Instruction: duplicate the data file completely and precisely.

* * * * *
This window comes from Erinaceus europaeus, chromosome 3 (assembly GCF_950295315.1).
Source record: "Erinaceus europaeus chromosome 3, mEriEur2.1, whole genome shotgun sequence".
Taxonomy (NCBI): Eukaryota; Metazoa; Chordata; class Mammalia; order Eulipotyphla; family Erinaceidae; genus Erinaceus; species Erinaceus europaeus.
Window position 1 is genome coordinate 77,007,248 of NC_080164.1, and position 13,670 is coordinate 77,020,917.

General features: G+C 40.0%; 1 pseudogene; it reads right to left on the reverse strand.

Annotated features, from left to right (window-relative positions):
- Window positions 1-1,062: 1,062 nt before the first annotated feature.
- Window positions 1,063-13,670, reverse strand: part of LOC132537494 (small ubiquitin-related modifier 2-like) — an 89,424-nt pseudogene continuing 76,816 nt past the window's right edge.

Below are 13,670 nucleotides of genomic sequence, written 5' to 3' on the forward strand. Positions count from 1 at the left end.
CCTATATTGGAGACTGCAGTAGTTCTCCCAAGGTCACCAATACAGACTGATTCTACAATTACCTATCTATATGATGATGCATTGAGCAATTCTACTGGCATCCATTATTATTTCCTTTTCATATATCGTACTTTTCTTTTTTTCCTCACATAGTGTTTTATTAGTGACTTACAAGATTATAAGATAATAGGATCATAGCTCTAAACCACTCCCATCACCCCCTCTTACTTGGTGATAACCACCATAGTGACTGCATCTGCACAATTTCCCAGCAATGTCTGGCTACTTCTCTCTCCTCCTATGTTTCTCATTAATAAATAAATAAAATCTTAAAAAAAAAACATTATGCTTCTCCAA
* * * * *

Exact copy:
This window comes from Erinaceus europaeus, chromosome 3 (assembly GCF_950295315.1).
Source record: "Erinaceus europaeus chromosome 3, mEriEur2.1, whole genome shotgun sequence".
Taxonomy (NCBI): Eukaryota; Metazoa; Chordata; class Mammalia; order Eulipotyphla; family Erinaceidae; genus Erinaceus; species Erinaceus europaeus.
Window position 1 is genome coordinate 77,007,248 of NC_080164.1, and position 13,670 is coordinate 77,020,917.

General features: G+C 40.0%; 1 pseudogene; it reads right to left on the reverse strand.

Annotated features, from left to right (window-relative positions):
- Window positions 1-1,062: 1,062 nt before the first annotated feature.
- Window positions 1,063-13,670, reverse strand: part of LOC132537494 (small ubiquitin-related modifier 2-like) — an 89,424-nt pseudogene continuing 76,816 nt past the window's right edge.

Below are 13,670 nucleotides of genomic sequence, written 5' to 3' on the forward strand. Positions count from 1 at the left end.
CCTATATTGGAGACTGCAGTAGTTCTCCCAAGGTCACCAATACAGACTGATTCTACAATTACCTATCTATATGATGATGCATTGAGCAATTCTACTGGCATCCATTATTATTTCCTTTTCATATATCGTACTTTTCTTTTTTTCCTCACATAGTGTTTTATTAGTGACTTACAAGATTATAAGATAATAGGATCATAGCTCTAAACCACTCCCATCACCCCCTCTTACTTGGTGATAACCACCATAGTGACTGCATCTGCACAATTTCCCAGCAATGTCTGGCTACTTCTCTCTCCTCCTATGTTTCTCATTAATAAATAAATAAAATCTTAAAAAAAAAACATTATGCTTCTCCAA